Halo Combat Evolved

World Video Game Hall of Fame 2017 inductees run the gaming gamut

Contributed by
May 5, 2017

Why wouldn't they have a World Video Game Hall of Fame in Rochester, New York?

That's my first question after reading The Hollywood Reporter's story about this year's inductees to the World Video Game HoF, housed out of what sounds like the happiest place in central New York, The Strong National Museum of Play.

My second question is: do the characters in the games get to give acceptance speeches? Because Donkey Kong deserves to be heard. Though Master Chief may come off as kind of a blowhard.

Regardless, I'm happy just knowing that Donkey Kong (1981) and Halo: Combat Evolved (2001) have joined fellow video game gamechangers Pokemon Red and Green (1996), and Street Fighter II (1991) in the Hall of Fame's Class of 2017. Together, they're the third class inducted into the seemingly selective Hall. So selective that this year's group beat out such deserving stalwarts as Final Fantasy VII, Mortal Kombat (which I can't even say without screaming), Resident Evil, and Tomb Raider.

The Hall's intrepid first class of 2015 includes just six titles: Doom, Pac-Man, Pong, Super Mario Bros., Tetris, and World of Warcraft -- which apparently means Robotron wasn't one of the six most important games ever. Nor was it important enough to be included in the the second Class of 2016, comprised of Grand Theft Auto III, The Legend of Zelda, The Oregon Trail, The Sims, Sonic the Hedgehog, and Space Invaders.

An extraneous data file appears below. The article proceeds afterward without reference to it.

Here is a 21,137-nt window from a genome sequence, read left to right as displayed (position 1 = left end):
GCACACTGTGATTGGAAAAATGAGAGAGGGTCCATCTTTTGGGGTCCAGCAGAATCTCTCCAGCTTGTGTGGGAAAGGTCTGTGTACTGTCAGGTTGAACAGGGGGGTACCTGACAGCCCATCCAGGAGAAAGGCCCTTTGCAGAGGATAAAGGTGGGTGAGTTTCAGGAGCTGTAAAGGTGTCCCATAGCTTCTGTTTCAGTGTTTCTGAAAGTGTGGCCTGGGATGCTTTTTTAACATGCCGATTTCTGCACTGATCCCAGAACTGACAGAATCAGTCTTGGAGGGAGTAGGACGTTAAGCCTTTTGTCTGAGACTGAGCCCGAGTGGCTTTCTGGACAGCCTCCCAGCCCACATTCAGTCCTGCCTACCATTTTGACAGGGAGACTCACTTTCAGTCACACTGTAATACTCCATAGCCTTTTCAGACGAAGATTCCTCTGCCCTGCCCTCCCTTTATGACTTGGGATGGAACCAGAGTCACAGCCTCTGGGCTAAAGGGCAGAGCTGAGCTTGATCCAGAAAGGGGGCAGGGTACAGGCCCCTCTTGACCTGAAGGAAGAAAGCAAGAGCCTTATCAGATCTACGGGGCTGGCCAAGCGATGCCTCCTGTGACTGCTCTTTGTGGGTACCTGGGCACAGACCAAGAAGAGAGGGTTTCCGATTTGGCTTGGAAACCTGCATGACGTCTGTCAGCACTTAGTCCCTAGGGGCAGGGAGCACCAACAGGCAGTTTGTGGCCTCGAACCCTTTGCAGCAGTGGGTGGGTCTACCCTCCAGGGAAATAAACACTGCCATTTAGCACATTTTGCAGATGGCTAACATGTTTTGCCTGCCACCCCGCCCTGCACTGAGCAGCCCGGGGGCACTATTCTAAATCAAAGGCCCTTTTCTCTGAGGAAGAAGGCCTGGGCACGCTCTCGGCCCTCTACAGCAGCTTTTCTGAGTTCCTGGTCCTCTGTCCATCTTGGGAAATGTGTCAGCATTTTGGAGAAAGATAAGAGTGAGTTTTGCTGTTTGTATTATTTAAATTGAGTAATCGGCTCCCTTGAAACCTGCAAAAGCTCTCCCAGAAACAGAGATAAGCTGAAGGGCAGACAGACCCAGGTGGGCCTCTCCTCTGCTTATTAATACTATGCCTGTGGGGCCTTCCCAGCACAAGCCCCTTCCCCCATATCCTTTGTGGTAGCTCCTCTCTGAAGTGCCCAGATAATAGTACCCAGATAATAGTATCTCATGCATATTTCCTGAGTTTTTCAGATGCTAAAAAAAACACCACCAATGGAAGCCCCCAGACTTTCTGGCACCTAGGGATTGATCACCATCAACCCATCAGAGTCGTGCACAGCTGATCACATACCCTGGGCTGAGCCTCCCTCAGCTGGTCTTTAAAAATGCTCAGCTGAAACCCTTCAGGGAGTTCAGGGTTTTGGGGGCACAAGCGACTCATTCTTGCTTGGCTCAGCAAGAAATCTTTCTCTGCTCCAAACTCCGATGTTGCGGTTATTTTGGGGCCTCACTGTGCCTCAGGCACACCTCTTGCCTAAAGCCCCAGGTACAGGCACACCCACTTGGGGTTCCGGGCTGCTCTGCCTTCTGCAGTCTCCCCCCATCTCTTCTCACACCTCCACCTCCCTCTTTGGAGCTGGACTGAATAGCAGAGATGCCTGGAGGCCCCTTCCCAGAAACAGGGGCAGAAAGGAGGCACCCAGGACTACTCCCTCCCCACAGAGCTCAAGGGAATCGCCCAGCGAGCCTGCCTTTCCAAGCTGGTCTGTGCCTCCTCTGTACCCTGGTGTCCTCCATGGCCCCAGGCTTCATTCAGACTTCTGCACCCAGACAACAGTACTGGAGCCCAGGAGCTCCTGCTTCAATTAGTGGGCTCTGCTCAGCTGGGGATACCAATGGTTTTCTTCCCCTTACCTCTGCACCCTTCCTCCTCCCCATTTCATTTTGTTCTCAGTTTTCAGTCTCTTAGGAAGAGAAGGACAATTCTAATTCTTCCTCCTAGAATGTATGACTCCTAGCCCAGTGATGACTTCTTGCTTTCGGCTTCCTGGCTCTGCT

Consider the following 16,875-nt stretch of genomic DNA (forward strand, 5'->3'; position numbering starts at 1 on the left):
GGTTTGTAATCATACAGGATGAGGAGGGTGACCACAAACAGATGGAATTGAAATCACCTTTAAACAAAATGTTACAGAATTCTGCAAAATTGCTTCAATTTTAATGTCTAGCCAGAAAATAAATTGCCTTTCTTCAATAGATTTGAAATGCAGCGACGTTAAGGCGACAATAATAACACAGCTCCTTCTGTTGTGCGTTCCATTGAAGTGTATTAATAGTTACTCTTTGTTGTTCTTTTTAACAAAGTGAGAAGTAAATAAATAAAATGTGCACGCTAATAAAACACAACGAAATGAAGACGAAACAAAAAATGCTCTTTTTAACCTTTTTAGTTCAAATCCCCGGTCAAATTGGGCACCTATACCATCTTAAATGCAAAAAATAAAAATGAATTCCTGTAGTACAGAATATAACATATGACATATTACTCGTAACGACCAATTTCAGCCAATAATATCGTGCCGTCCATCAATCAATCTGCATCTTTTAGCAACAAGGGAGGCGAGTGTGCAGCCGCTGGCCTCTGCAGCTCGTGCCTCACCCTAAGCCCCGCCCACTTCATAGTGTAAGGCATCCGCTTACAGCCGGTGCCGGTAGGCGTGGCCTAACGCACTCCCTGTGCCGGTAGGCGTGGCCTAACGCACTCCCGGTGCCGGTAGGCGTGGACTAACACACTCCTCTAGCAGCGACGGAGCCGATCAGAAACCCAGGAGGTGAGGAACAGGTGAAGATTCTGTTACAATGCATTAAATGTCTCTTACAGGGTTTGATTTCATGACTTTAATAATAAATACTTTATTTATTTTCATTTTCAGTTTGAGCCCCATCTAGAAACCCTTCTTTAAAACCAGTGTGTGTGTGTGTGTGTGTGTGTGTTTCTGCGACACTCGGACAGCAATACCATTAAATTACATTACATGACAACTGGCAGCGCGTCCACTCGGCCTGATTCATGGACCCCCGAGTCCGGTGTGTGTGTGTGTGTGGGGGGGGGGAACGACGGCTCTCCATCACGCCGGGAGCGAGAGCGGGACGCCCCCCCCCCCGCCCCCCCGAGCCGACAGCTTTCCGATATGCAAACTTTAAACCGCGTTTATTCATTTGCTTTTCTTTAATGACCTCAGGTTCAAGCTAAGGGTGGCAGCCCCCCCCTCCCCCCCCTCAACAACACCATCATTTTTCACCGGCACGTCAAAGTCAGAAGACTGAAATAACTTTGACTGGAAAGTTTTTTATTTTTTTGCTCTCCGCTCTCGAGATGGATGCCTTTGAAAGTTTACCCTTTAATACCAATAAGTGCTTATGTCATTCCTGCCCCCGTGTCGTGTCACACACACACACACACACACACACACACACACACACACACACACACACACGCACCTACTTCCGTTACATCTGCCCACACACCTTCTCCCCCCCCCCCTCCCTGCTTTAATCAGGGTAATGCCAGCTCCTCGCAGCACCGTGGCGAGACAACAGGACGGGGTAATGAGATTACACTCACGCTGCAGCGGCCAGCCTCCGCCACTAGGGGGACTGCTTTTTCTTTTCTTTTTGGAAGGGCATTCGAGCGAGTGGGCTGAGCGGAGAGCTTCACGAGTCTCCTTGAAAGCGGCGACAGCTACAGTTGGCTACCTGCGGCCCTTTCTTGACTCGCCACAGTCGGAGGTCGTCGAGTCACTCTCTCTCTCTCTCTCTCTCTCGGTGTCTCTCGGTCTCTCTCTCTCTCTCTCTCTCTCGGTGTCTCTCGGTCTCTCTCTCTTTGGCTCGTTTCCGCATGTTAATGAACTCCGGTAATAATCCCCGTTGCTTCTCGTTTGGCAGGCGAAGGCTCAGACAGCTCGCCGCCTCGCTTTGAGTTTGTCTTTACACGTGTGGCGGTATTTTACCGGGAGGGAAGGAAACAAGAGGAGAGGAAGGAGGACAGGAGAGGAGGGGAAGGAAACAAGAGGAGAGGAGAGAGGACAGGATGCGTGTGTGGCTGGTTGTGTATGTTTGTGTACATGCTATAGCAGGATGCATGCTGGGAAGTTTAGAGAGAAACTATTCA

All these worthy Hall of Famers represent integral games from various evolutionary eras throughout gaming history, and multiple platforms, too. Which is what the Hall of Fame claims to strive for: to recognize "individual electronic games of all types -- arcade, console, computer, handheld, and mobile -- that have enjoyed popularity over a sustained period and have exerted influence on the video game industry or on popular culture and society in general."

So yeah, all these Hall of Fame games certainly qualify, and are undoubtedly deserving of such an honor. But such criteria still leads to my third question: when can we expect Robotron to get the recognition it so rightly deserves?